Dungeons & Dragons has grown into a massive game that attracts all kinds of players worldwide, playing the game in different ways. A popular way to enjoy D&D is to play online, which can be an excellent choice for busy players or those unable to play in person for different reasons or even as a way to meet new players.
Like playing D&D in person, knowing where to play, how to get started, and what software or websites to run and organize your games can be confusing or intimidating. To help you get going, we’ve put together this guide with tips and advice for how to play D&D online, including what software to use, some details on online resources to help make your games, and tools for helping your games run smoothly.
D&D Online Play Setup Requirements — Video and Audio
First, if you want to play or run your D&D games online, you’ll need to few things and a decent setup to get the best experience, starting with some equipment. Thankfully, you don’t need to spend much money to achieve this.
To play D&D online, you’ll need a microphone, webcam, and platform/chatroom to host your party. A good webcam is your most worthwhile investment, as it can help capture some of the same magic you’d experience at the table. Seeing other players’ reactions or expressions can go a long way to help with roleplay, get absorbed into the game, and cake for a better experience overall.
That said, it’s not required that you use webcam. Some more shy players may prefer to use audio and invest in a good-quality headset and microphone. Like with a webcam, having a decent-quality microphone can help a lot with the experience since you’ll sound better to your group, making it easier to communicate and keep the game moving. If you play video games, you’ll likely already have a decent headset or microphone, so you’ll be ready immediately.
Once you get the equipment, it’s time to figure out how you’ll play D&D online, specifically, how you and your group will communicate. In this case, you’ll likely want to use some form of conference call or group chat software, and there are a few options with various pros and cons.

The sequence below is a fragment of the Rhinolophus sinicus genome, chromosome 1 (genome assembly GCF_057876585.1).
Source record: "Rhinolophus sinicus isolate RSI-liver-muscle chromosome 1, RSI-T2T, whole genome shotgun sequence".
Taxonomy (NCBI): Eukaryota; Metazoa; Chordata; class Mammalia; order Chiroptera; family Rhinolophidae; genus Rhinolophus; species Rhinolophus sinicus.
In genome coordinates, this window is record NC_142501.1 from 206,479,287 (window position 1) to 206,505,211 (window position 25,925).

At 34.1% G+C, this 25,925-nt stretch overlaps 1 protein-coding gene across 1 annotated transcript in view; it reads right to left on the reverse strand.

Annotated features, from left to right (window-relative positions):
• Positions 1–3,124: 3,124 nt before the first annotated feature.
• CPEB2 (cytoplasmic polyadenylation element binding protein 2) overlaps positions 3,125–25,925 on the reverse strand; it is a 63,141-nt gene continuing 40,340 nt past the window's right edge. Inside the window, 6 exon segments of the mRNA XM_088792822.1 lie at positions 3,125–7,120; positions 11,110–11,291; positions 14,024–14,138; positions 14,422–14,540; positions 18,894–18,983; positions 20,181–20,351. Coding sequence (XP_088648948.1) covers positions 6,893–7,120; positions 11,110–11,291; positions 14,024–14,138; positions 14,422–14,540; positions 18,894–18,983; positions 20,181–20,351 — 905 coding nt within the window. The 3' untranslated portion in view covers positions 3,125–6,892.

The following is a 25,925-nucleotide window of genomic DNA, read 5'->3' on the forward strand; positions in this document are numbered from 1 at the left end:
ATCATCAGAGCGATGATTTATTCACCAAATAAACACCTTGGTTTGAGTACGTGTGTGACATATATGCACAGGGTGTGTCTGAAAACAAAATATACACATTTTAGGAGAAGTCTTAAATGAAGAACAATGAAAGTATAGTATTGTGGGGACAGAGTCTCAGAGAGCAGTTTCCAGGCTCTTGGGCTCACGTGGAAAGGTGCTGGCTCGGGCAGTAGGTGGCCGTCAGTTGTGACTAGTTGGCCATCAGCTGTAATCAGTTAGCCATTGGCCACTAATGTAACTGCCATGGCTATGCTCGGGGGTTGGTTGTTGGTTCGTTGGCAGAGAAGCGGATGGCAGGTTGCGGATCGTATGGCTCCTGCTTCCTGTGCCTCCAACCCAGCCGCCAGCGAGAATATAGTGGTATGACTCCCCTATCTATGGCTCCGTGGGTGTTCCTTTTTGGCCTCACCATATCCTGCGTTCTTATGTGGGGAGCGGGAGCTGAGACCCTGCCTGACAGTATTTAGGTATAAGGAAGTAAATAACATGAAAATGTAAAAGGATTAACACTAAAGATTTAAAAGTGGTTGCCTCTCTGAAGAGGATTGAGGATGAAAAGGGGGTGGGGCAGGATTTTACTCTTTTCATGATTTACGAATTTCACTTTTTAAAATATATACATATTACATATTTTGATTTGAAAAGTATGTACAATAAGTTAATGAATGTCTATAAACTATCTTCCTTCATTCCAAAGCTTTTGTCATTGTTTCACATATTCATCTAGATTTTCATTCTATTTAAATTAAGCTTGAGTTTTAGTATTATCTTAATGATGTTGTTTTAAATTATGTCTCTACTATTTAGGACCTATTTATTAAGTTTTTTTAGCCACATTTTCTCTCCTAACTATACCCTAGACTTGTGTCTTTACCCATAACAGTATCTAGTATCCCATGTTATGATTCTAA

For most people, Discord is the best option due to its ease of use and ability to use server mods. You can use text, webcam, or audio to communicate, and with the right mods, you can add dice rolls, music integration, and some extra tools you might need.
For the most straightforward experience, Google Hangouts or Google Meets are good options. They are simple, easy to set up, and less hassle. Plus, with integration and crossover with other programs like Google Drive, sharing documents like character sheets, info, or player handouts is super easy. It does come with a few downsides, though, and lacks advanced tools like music integration and is quite bare-boned, but for a more straightforward setup or more “theatre of the mind” style games, it’s a great choice.
Lastly, we have Zoom. While this is the only option that requires you to pay money, with plans starting at $14.99 a month, it can be a great option thanks to several features. One that can be particularly useful is Breakout Rooms, which lets you set up private chat groups within a group call, which can be perfect when you want to roleplay in secret with one player, or if you plan to split the party.
Each has its uses, it’s up to you and your party to decide which works best for you.
To get the most immersive experience that resembles sitting around the table for a session, you’ll want to use a virtual tabletop (VTT). These online apps or pieces of software provide you with the tools, resources, and customization to create and play your campaigns with great presentation and depth.
There are multiple options for which VTT to use, each with varying features, difficulty, cost, and uses, and like everything else in D&D, it’s up to you and your group to find what works best for them.
There is a reason Roll20 is constantly mentioned when players talk about D&D online; it’s easily one of the best options out there. This free VTT can be accessed via your browser and has many features and customization.
For one, it has a robust marketplace where you can buy adventures, tokens, and other products to use when creating your campaigns, helping save time. If you want to create your own campaigns, you can do that too, with plenty of options and tools to help create a compelling session. You also have the option to import resources you have created, like maps and tokens. It also has character sheet support, dice rollers, and plenty of other tools for both a DM and a player.
The only real downsides are the occasional glitch and some awkward controls that can take a little time to get used to. It also requires you to spend a little money to get the best experience, but it’s only a modest fee of $6/£4.50 a month. It’s a great option you should consider when taking your D&D games online.
Fantasy Ground is a high-quality piece of software with many features and customization options that can create an authentic tabletop experience.
Like Roll20, Fantasy Grounds has extensive options for creating your campaigns, with tools like character sheets, handouts, dice rollers, and all the usual trimming. What sets this option apart is its ability to create your own ruleset, modifications, and content, making this an ideal option for anyone who wants to really dig in and create something unique.